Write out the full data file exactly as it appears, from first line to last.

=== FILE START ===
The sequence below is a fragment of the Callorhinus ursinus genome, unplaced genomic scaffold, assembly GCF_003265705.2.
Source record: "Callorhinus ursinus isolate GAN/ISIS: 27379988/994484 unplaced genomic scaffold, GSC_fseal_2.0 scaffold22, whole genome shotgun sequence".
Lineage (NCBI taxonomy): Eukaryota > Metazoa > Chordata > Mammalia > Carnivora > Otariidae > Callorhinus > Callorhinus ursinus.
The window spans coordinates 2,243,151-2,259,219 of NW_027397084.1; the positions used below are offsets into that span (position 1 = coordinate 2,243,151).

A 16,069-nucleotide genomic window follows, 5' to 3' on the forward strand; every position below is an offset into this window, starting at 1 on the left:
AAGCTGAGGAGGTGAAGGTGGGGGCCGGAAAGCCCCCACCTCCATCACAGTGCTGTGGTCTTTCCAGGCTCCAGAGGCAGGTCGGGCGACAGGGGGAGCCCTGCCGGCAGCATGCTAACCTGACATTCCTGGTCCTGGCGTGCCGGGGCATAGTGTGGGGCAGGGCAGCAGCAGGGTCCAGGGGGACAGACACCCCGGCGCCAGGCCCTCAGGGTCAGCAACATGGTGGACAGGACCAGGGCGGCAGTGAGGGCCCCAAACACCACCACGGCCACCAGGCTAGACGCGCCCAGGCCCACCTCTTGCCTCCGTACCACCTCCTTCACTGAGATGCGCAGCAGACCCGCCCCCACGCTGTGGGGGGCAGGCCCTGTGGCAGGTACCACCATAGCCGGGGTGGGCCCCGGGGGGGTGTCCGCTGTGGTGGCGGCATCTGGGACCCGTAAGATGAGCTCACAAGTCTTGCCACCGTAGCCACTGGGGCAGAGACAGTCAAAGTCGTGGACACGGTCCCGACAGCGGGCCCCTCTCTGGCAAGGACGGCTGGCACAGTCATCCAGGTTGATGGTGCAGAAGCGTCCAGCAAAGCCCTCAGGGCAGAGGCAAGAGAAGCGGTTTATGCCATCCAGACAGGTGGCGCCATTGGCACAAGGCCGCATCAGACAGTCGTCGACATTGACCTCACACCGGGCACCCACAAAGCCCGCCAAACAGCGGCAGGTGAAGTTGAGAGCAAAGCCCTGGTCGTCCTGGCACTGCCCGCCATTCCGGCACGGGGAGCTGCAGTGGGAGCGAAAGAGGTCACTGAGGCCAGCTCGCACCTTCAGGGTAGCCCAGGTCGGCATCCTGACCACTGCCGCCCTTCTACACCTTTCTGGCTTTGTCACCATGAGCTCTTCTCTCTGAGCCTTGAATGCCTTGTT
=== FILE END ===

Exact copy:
The sequence below is a fragment of the Callorhinus ursinus genome, unplaced genomic scaffold, assembly GCF_003265705.2.
Source record: "Callorhinus ursinus isolate GAN/ISIS: 27379988/994484 unplaced genomic scaffold, GSC_fseal_2.0 scaffold22, whole genome shotgun sequence".
Lineage (NCBI taxonomy): Eukaryota > Metazoa > Chordata > Mammalia > Carnivora > Otariidae > Callorhinus > Callorhinus ursinus.
The window spans coordinates 2,243,151-2,259,219 of NW_027397084.1; the positions used below are offsets into that span (position 1 = coordinate 2,243,151).

A 16,069-nucleotide genomic window follows, 5' to 3' on the forward strand; every position below is an offset into this window, starting at 1 on the left:
AAGCTGAGGAGGTGAAGGTGGGGGCCGGAAAGCCCCCACCTCCATCACAGTGCTGTGGTCTTTCCAGGCTCCAGAGGCAGGTCGGGCGACAGGGGGAGCCCTGCCGGCAGCATGCTAACCTGACATTCCTGGTCCTGGCGTGCCGGGGCATAGTGTGGGGCAGGGCAGCAGCAGGGTCCAGGGGGACAGACACCCCGGCGCCAGGCCCTCAGGGTCAGCAACATGGTGGACAGGACCAGGGCGGCAGTGAGGGCCCCAAACACCACCACGGCCACCAGGCTAGACGCGCCCAGGCCCACCTCTTGCCTCCGTACCACCTCCTTCACTGAGATGCGCAGCAGACCCGCCCCCACGCTGTGGGGGGCAGGCCCTGTGGCAGGTACCACCATAGCCGGGGTGGGCCCCGGGGGGGTGTCCGCTGTGGTGGCGGCATCTGGGACCCGTAAGATGAGCTCACAAGTCTTGCCACCGTAGCCACTGGGGCAGAGACAGTCAAAGTCGTGGACACGGTCCCGACAGCGGGCCCCTCTCTGGCAAGGACGGCTGGCACAGTCATCCAGGTTGATGGTGCAGAAGCGTCCAGCAAAGCCCTCAGGGCAGAGGCAAGAGAAGCGGTTTATGCCATCCAGACAGGTGGCGCCATTGGCACAAGGCCGCATCAGACAGTCGTCGACATTGACCTCACACCGGGCACCCACAAAGCCCGCCAAACAGCGGCAGGTGAAGTTGAGAGCAAAGCCCTGGTCGTCCTGGCACTGCCCGCCATTCCGGCACGGGGAGCTGCAGTGGGAGCGAAAGAGGTCACTGAGGCCAGCTCGCACCTTCAGGGTAGCCCAGGTCGGCATCCTGACCACTGCCGCCCTTCTACACCTTTCTGGCTTTGTCACCATGAGCTCTTCTCTCTGAGCCTTGAATGCCTTGTT